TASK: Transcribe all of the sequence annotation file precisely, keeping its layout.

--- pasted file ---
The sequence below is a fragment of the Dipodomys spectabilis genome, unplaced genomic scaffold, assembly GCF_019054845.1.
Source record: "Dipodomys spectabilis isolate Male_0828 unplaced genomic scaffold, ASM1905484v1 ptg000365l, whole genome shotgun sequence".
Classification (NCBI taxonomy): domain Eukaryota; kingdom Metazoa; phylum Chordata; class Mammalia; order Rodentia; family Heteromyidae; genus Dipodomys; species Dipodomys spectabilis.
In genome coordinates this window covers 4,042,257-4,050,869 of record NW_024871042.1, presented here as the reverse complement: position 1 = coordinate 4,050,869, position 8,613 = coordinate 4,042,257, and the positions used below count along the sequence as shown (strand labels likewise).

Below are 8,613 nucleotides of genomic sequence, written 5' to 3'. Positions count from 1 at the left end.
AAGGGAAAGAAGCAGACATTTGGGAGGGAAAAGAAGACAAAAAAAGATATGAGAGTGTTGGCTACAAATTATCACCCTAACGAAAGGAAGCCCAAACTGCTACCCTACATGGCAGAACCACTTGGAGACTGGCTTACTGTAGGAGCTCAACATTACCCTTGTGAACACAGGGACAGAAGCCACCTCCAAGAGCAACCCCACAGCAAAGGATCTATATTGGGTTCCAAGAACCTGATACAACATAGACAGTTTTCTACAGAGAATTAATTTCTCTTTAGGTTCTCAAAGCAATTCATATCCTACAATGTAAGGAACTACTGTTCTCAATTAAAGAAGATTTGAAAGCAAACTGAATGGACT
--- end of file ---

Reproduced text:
The sequence below is a fragment of the Dipodomys spectabilis genome, unplaced genomic scaffold, assembly GCF_019054845.1.
Source record: "Dipodomys spectabilis isolate Male_0828 unplaced genomic scaffold, ASM1905484v1 ptg000365l, whole genome shotgun sequence".
Classification (NCBI taxonomy): domain Eukaryota; kingdom Metazoa; phylum Chordata; class Mammalia; order Rodentia; family Heteromyidae; genus Dipodomys; species Dipodomys spectabilis.
In genome coordinates this window covers 4,042,257-4,050,869 of record NW_024871042.1, presented here as the reverse complement: position 1 = coordinate 4,050,869, position 8,613 = coordinate 4,042,257, and the positions used below count along the sequence as shown (strand labels likewise).

Below are 8,613 nucleotides of genomic sequence, written 5' to 3'. Positions count from 1 at the left end.
AAGGGAAAGAAGCAGACATTTGGGAGGGAAAAGAAGACAAAAAAAGATATGAGAGTGTTGGCTACAAATTATCACCCTAACGAAAGGAAGCCCAAACTGCTACCCTACATGGCAGAACCACTTGGAGACTGGCTTACTGTAGGAGCTCAACATTACCCTTGTGAACACAGGGACAGAAGCCACCTCCAAGAGCAACCCCACAGCAAAGGATCTATATTGGGTTCCAAGAACCTGATACAACATAGACAGTTTTCTACAGAGAATTAATTTCTCTTTAGGTTCTCAAAGCAATTCATATCCTACAATGTAAGGAACTACTGTTCTCAATTAAAGAAGATTTGAAAGCAAACTGAATGGACT